ROBINSON: Well, I think a lot of thought went into the costumes because we wanted to be well-dressed at all times because when we first started, we all had on -- they were the same color, but they were different suits. The same color. That's the best we could do, is get some suits that were the same color, but they were different suits on each one of us. And we just made up our minds, when we started to make some money, we would get clothes that matched.

WALLACE: Coming up, we go from the hit songs he sang to the chart- toppers he wrote for other artists. Plus, Smokey explains what he means when he says this --

ROBINSON: I don't want to be called African American. I'm an American American.



WALLACE: While Motown fans know Smokey Robinson the singer, there are top artists who know him as a songwriter. After Smokey left "The Miracles," he worked full time as vice president of Motown and he kept writing hits. But now, for other performers.

Here's a song that you wrote for Motown's first female star, Mary Wells.

ROBINSON: All right.






My goodness. I've never seen that clip.

WALLACE: Really.

ROBINSON: Never saw that.

WALLACE: So, I want to get into process here a little. Not just that song but all of your songs. How did you write this hit after hit after -- how did you come up with the tunes and what was your goal for the lyrics?

ROBINSON: Well, Chris, I have to kind of get spiritual on you on that, man, because, see, I'm a firm believer in God. I think what God gets, everybody gets. No matter -- if they discover their gift of if they discover and squander it or whatever they do, everybody gets some sort of a gift.


ROBINSON: Okay? So, I think that one of the gifts that I was fortunate enough to get, blessed enough to get, was to be able to rhyme and to write songs. And I do it all the time.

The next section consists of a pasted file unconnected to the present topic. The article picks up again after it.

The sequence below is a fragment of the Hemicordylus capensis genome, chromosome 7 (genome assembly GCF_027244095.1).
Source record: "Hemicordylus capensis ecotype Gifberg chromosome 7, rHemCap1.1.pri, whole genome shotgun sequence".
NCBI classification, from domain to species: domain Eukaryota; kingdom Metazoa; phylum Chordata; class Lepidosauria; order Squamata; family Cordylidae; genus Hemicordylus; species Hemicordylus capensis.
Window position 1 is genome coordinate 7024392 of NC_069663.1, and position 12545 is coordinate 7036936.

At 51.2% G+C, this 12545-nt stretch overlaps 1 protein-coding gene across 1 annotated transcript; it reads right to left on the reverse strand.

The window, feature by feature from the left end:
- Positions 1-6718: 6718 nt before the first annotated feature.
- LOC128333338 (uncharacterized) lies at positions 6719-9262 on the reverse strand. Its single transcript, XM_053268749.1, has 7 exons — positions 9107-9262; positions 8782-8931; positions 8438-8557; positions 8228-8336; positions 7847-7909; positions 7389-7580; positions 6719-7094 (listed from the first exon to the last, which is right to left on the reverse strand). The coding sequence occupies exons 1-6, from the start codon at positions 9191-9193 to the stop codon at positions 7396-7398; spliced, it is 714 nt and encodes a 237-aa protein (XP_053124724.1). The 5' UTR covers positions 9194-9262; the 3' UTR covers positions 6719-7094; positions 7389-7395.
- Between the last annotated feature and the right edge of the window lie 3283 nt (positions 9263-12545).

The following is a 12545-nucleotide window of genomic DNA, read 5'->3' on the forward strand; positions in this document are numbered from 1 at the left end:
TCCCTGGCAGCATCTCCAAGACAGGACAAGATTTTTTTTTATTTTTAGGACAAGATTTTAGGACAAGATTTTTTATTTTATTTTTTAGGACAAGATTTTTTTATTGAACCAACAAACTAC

You asked me earlier on about writing and being in the business. Still today, I still love it and I write all the time. I feel like -- and I've got to keep up with what's going on with the younger people because this song, it represents -- dominating the record business. So, if I'm going to be in it, I've got to hear what they're doing in order to compete with them. So, I do that. All the time, I listen to everybody.

WALLACE: I mean, is there a process for coming up with a tune or does it just spring out of your head?

ROBINSON: No, no, there's really no formula, man. There's no this comes first or whatever. I could see a billboard sign and something is in there. Oh, that would be a great song.

I'm not a writer that needs to go and -- go to the mountains for too long so I can write some songs and isolate myself so no one can bother me. It doesn't happen to me like that. You could say something during this interview that would trigger something I might give you credit you later on.

WALLACE: How you're going to say --


-- well, I like to try that. I'd like a little maybe a percentage.

ROBINSON: Yeah, but --

WALLACE: Does the lyrics come first or the tune, or not always one or the other?

ROBINSON: Not always one or the other, man, you know. It's happenstance. Whatever comes first, comes first.

WALLACE: And I read somewhere that you like the lyrics to tell a story.